Brick and Mortarboard07.12.2013 | Science, Research, Hot Topics, Students, Campus and Community, Engineering
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To build an “intellectual heart and soul,” you need a lot of bricks — 160,000.
The GE Aviation Electrical Power Integrated Systems Center will be “the intellectual heart and soul” of GE Aviation’s electrical power business with potentially 150 to 200 researchers in the next five years, said Lorraine A. Bolsinger, former president and CEO of GE Aviation Systems.
Construction of the center, on campus at Patterson Boulevard and River Park Drive, is on schedule for employees and equipment to move in this summer. A grand opening is being planned for December.
Those bricks — twice the size of residential bricks — tell a small part of the story that’s greater than the four stories or 139,000 square feet of office and lab space they enclose.
It starts with a partnership.
In 2010, the University and GE Aviation announced plans to build a new research center on University land, a former brownfield where NCR once built cash registers.
The partnership is bolstered by the University’s ties in the research community and by the strength of the region’s innovation infrastructure.
Vic Bonneau, president of Electrical Power Systems for GE Aviation, said that among the values of partnering with the University is location — central to GE Aviation Systems’ three existing Miami Valley business locations, its Air Force customer, Wright-Patterson Air Force Base and the GE Aviation engine complex.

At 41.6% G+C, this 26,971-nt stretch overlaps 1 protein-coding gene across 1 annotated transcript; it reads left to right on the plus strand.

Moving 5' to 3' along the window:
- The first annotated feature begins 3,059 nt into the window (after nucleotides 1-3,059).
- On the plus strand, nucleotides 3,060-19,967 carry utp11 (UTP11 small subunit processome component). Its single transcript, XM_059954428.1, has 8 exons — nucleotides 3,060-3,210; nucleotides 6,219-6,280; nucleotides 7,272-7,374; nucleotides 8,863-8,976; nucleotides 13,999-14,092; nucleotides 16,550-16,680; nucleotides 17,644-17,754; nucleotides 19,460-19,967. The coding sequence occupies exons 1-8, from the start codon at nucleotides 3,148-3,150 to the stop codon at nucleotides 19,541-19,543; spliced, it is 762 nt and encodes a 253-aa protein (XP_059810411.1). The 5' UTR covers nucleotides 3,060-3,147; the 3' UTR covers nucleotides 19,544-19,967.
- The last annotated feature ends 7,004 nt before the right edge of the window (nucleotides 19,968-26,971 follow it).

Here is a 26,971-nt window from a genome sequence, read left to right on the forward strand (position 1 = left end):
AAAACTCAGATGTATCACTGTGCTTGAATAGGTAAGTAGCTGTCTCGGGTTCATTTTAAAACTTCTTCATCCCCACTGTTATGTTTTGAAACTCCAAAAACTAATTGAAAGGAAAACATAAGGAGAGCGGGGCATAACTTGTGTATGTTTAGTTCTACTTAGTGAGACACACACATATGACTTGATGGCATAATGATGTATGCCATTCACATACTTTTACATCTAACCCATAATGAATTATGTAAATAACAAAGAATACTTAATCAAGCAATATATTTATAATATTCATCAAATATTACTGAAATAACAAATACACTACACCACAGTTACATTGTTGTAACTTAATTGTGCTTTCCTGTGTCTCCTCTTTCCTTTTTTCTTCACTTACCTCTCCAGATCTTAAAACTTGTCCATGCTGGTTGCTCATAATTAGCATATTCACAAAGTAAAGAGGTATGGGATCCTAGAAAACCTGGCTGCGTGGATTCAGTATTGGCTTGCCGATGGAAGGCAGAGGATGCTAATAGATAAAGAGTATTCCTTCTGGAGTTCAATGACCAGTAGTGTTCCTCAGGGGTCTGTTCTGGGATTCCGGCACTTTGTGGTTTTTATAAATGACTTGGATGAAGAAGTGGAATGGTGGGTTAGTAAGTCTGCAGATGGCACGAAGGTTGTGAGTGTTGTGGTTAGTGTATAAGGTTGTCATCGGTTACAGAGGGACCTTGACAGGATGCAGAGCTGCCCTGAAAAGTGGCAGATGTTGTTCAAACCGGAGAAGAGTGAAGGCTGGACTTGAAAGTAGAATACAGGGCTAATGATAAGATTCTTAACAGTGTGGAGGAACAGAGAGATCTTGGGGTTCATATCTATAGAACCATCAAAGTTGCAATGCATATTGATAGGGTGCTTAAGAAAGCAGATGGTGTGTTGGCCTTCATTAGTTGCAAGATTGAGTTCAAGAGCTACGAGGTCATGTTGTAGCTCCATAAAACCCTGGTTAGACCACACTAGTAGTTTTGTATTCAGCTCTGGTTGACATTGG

Another value is the University of Dayton Research Institute’s reputation in aviation research and the nearly $100 million a year it attracts for funded research.
People and their talent are another benefit. “We are always on the lookout for new talent,” Bonneau said. “In this case, the talent that we are talking about generally comes from advanced degree engineers, people with master’s degrees and Ph.D.s. UDRI and UD are excellent sources of this kind of talent.”
Mickey McCabe, vice president for research at the University, also sees the benefits of this partnership extending to the people of the Miami Valley.
“Collaborative efforts between GE and UD through the EPISCENTER to develop new integrated electric power systems for aircraft will result in new jobs not only at the EPISCENTER and at UD, but also at the manufacturing facility in Vandalia (Ohio) where the R&D investment is returned as new products for GE to sell,” he said. He expects this “hub of activity” will attract other companies to the region.
Research at the lab will include computer modeling, simulation and analysis of advanced, dynamic electric power systems design and controls.
Inside, University of Dayton graduate students will work in the laboratory alongside GE Aviation engineering teams, doing design modeling and testing of aviation electrical systems.
“We plan to provide, through UDRI, over $1 million a year in R&D funding to pay for those students,” Bonneau said. “They’ll be part of our design teams for their master’s work.”
University professors, researchers and students will be tapped for their expertise on specific projects, and they will also participate in design reviews for GE Aviation customers“Our goal is to develop relationships with young researchers who would then want to work for us,” Bonneau said.
The economic impact of the lab is being felt before the first laboratory even opens. The $51 million building, owned by the University and leased to GE Aviation, has employed 17 subcontractors, plus designers and GE vendors. At the height of construction, the daily payroll of $35,000 helped support the families of 120 workers.
GE Aviation personnel are expected to move into the building in early August.